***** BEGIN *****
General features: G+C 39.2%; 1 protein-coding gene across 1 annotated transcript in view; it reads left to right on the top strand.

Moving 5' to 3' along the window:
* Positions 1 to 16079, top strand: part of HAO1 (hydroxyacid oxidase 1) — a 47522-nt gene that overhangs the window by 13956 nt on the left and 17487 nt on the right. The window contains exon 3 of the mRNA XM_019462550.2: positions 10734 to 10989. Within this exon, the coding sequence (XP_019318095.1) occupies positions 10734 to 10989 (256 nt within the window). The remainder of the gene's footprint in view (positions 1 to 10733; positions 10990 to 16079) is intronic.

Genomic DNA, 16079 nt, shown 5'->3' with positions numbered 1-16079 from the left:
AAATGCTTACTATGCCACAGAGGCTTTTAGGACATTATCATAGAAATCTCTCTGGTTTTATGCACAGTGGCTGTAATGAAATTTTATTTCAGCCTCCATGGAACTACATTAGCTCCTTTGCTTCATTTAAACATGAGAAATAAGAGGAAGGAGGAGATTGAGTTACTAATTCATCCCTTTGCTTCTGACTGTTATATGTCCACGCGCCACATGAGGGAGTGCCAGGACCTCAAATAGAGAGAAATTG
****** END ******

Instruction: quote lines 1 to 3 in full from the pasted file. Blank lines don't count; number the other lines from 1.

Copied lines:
General features: G+C 39.2%; 1 protein-coding gene across 1 annotated transcript in view; it reads left to right on the top strand.

Moving 5' to 3' along the window:
* Positions 1 to 16079, top strand: part of HAO1 (hydroxyacid oxidase 1) — a 47522-nt gene that overhangs the window by 13956 nt on the left and 17487 nt on the right. The window contains exon 3 of the mRNA XM_019462550.2: positions 10734 to 10989. Within this exon, the coding sequence (XP_019318095.1) occupies positions 10734 to 10989 (256 nt within the window). The remainder of the gene's footprint in view (positions 1 to 10733; positions 10990 to 16079) is intronic.